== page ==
Case Report
Copyright ©2009 The WJG Press and Baishideng. All rights reserved.
World J Gastroenterol. Oct 28, 2009; 15(40): 5103-5105
Published online Oct 28, 2009. doi: 10.3748/wjg.15.5103
Unexplained liver laceration after metastasis radiofrequency ablation
Esther Uña, Javier Trueba, Jose Manuel Montes
Esther Uña, Medical Oncology Service, Clinical University Hospital of Valladolid, Valladolid 47005, Spain
Javier Trueba, Jose Manuel Montes, Radiology Service, Clinical University Hospital of Valladolid, Valladolid 47005, Spain
Author contributions: Uña E, Trueba J and Montes JM contributed in the literature review; Trueba J assisted in reporting of the case; Montes JM contributed in revising the manuscript; Uña E drafted and edited the manuscript and contributed in its final revision and its approval.
Correspondence to: Esther Uña, MD, Medical Oncology Service, Clinical University Hospital of Valladolid, C/Ramon y Cajal 3, Valladolid 47005, Spain.
Telephone: +34-983-420000-20561 Fax: +34-983-420080
Received: July 30, 2009
Revised: August 26, 2009
Accepted: September 2, 2009
Published online: October 28, 2009

Many studies have established the role of radiofrequency (RF) ablation as a minimally invasive treatment for liver metastases. Although relatively safe, several complications have been reported with the increased use of RF ablation. We describe here a case of unexplained liver laceration after a RF procedure. A woman who presented a solitary metachronous liver metastasis underwent RF ablation treatment for this lesion. Six hours later the patient displayed fatigue and pallor. Emergency blood tests showed a haemoglobin level of < 7 g/dL and markedly elevated transaminase levels. A computed tomography examination revealed two areas of liver laceration with haematoma, one of them following the path of the needle and the other leading away from the first. Following a blood transfusion, the patient was haemodynamically stable and completely recovered 24 h later. The patient remained in bed for 1 wk. No surgical intervention was required, and she was discharged 1 wk later.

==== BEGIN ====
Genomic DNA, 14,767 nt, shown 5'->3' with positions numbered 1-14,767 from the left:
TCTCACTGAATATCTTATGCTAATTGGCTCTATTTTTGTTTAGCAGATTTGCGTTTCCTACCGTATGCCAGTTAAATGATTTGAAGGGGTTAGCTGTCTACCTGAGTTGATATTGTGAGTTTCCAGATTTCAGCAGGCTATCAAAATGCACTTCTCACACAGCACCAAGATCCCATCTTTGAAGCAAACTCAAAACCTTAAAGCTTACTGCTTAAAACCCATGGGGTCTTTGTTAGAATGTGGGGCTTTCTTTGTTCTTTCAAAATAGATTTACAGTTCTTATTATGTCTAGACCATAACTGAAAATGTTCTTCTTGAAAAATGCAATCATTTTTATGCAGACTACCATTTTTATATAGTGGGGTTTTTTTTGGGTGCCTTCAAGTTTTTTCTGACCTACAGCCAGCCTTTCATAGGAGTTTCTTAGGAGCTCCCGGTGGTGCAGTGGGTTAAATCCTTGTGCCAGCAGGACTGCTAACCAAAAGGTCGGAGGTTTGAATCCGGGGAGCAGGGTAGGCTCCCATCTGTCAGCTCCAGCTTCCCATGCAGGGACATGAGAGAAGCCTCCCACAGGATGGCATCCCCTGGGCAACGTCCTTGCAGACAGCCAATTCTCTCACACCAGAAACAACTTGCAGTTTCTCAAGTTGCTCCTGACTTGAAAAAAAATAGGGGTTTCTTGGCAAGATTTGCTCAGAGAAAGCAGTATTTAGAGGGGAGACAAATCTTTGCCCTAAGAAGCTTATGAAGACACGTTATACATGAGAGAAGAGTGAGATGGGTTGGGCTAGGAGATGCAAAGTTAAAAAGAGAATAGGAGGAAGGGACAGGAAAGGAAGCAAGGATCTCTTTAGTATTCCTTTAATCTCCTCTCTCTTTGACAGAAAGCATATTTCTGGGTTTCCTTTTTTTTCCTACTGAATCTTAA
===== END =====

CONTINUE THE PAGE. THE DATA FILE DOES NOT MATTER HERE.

Keywords: Colon cancer, Liver haemorrhage, Liver laceration, Liver metastases, Radiofrequency ablation